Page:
Components of State and Transition Models

October 05, 2012 Print Friendly and PDF

Written by Brad Schultz, Extension Educator, Winnemucca, Nevada

State and transition models have four primary components: states, transitions, thresholds, and triggers. The reference vegetative state refers to a recognizable and repeatable plant community (ecological site) that typically occupies a specific type of soil. The abundance of the specific plant species largely depends upon the topography, the specific characteristics of the soil, climatic conditions and its variability, the composition of the previous plant community when it was last disturbed, the type and intensity of the last disturbance, time elapsed since the last disturbance, historic and current land uses, and herbivory (wild and domestic). Management that removes important species or life-forms from a vegetative state and/or introduces non-native plants that alter the state's ecological processes and functions typically results in a different vegetative state. This is illustrated in Figures 4a-4c, with photos from several Wyoming sagebrush (Artemisia tridentata wyomingensis) communities in Nevada.

Figure 4a shows a Wyoming sagebrush site with an intact understory of perennial bunchgrasses and forbs. Removal of the shrubs from a fire or other catastrophic disturbance would result in a community of mostly bunchgrasses: the earliest phase of secondary succession on most sagebrush-grass ecological sites. The bunchgrasses provide sagebrush-bunchgrass states with good ecological resilience to disturbance. Figure 4b is a Wyoming sagebrush community without the perennial bunchgrasses in the understory. Following removal of the shrubs, bunchgrasses cannot reoccupy this site without significant external inputs (e.g., seeding, weed control). This community is unlikely to return to the previous sagebrush-bunchgrass state because cheatgrass (Bromus tectorum), an introduced annual grass, may rapidly occupy the site (Figure 4c). The sagebrush community in Figure 4b is resistant to change back to the sagebrush-bunchgrass state, regardless of the management actions applied. Furthermore, it lacks ecological resilience (i.e., change back to a sagebrush-bunchgrass state) if disturbed. The sudden loss of the sagebrush component in this community would leave the ground barren and prone to invasion by undesired weeds which results in the common transition to a cheatgrass community (Figure 4c). No simple change in management can reestablish the perennial bunchgrasses missing from either community (Figures 4b and 4c); therefore, they have become alternative vegetative states.

Figures 4a-4c. Three vegetative states in a loamy 8-10 inch (precipitation zone) Wyoming sagebrush ecological site in Nevada. The community in Figure 4a has an extensive understory of perennial bunchgrasses that maintain site resilience. Figure 4b shows a community without the bunchgrasses or other perennial herbaceous species. Figure 4c shows a sagebrush-bunchgrass community that lost the bunchgrasses, burned, and transitioned to a cheatgrass community. Courtesy of Brad Shultz.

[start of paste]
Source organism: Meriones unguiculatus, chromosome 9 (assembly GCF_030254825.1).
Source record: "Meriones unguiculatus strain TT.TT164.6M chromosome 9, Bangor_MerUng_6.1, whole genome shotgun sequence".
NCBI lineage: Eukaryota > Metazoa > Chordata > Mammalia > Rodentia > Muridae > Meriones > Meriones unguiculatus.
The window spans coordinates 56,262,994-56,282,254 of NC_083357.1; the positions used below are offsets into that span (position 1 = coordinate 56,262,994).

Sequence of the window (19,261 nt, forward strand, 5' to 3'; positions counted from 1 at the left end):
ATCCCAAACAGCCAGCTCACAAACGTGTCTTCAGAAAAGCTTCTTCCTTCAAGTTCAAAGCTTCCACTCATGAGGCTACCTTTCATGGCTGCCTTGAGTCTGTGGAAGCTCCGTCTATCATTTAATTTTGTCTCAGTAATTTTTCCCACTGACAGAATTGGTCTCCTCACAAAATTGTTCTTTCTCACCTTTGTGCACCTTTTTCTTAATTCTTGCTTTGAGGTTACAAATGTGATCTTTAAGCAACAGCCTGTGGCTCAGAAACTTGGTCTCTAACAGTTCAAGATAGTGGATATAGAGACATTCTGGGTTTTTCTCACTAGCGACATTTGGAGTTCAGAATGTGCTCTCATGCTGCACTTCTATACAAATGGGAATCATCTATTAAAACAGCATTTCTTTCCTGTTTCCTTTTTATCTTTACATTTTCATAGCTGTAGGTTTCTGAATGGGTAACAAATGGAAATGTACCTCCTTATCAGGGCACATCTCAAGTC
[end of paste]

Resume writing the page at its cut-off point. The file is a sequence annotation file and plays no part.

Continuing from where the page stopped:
Many vegetative states are composed of two or more vegetative phases (community phase) of the potential natural community (PNC). This is particularly true if both herbaceous and woody life-forms inhabit the PNC. A community phase is one of several plant communities that may occur within a state. Two phases of the same community (ecological site) typically reflect different proportions of the species that occur in the PNC. Whether the specific plant community on a site is a phase of the reference community of a vegetative state or a different vegetative state depends upon how the community responds to potential management actions. Community phases that typically respond to common management actions (grazing management, brush control, etc.) by changing to a different desired phase in an acceptable time frame (from a management perspective) are part of the suite of community phases within one vegetative state. When a typical management action cannot change a plant community to a more desired community, and the desired vegetation change requires intensive and expensive external inputs, that community has transitioned to an alternative vegetative state. Figure 5 shows two phases of a black sagebrush-perennial bunchgrass state in west-central Utah. The phase to the right of the fence has been ungrazed for over 60 years and is mostly black sagebrush with widely scattered native bunchgrasses. The vegetative phase on the left is predominately bunchgrasses with widely scattered shrubs. The bunchgrass phase has received dormant-season grazing for 60 years. A simple change in the season and intensity of grazing could shift the shrub-grass phase to more grasses or the grass-shrub phase to more shrubs. The shrub-grass phase to the right of the fence (Figure 5) is slowly losing its bunchgrass component due to competition from the shrubs. Without a change in management to reduce competition from the shrubs, the shrub-grass community phase will become a shrub state with limited management options.